What exactly is invoice financing?
Let’s face it, waiting for 30, 60, 90, or even 180 days or longer to get paid by your customer places a huge strain on your operation. You need to be able to make your payroll, buy supplies, and pay the lease, so having cash on the books is important. Invoice financing is a way for businesses to sell their unpaid invoices to another company in exchange for a lump sum payout.
There are several ways to sell your invoices
The first and most common way for small and medium-sized businesses to finance their invoices is a practice known as factoring. Factoring companies usually like to take your full book of receivables and pay you a fixed rate. Some smaller companies prefer this service, as it essentially outsources their collections department. For small businesses, the downside of factoring is the cost, which can range to 30% APR, and increase when a customer fails to pay on time.
Alternatively, invoices can be sold, such as to a bank, asset fund, or hedge fund. These types of transactions can also accelerate cash flow, but the collections process is not outsourced. The business must collect when the invoice matures, pay amounts due, and still stomach a cost anywhere between 8%-15% APR
Most banks will offer business credit lines that leverage receivables or company assets as collateral. This creates debt on the books. Companies risk damaging their credit or going out of business if a customer does not pay.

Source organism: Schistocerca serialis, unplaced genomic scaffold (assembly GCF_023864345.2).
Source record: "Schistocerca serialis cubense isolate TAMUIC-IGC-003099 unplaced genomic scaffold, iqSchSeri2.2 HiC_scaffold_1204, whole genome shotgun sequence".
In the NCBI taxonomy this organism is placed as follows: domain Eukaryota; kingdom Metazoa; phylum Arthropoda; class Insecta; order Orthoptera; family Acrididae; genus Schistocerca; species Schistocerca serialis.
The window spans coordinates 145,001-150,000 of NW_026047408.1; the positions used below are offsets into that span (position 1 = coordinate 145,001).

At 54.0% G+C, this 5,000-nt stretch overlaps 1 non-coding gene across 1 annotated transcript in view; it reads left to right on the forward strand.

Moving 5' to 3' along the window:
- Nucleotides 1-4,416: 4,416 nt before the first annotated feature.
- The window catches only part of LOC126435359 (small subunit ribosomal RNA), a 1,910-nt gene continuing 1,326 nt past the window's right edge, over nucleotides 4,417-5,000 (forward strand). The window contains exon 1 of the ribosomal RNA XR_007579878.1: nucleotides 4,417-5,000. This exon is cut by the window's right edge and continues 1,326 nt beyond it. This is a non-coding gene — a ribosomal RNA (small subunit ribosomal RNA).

This fall, Crowdz will offer an invoice auction exchange that will allow you to receive quotes from factoring companies, hedge funds, asset funds, banks, and other financial institutions. This means you will be able to compare real-time quotes for your invoices to better informed as you choose with whom you prefer to do business. Crowdz also has an invoice and cash management dashboard that allows you to see your receivables and cash position in real-time.
A quick example
Consider Julia, who owns a thriving floral shop in a busy downtown business district. She has several large corporate offices into which she sells her product. She sends the invoices for her flowers to these large corporates at the end of each month. Some of these corporates have payment terms ranging from 30-90 days. So how can Julia get her money more quickly? She will simply log into Crowdz, upload her invoices, and compare competitive rates. Suddenly she will be mere clicks away from receiving cash to buy more flowers, pay her workers, and keep her vans on the road.
Whether your business is in a cash crunch or a fee fiasco, or if you just want more liquidity on your books, Crowdz wants to help you get the cash you need. Come check us out!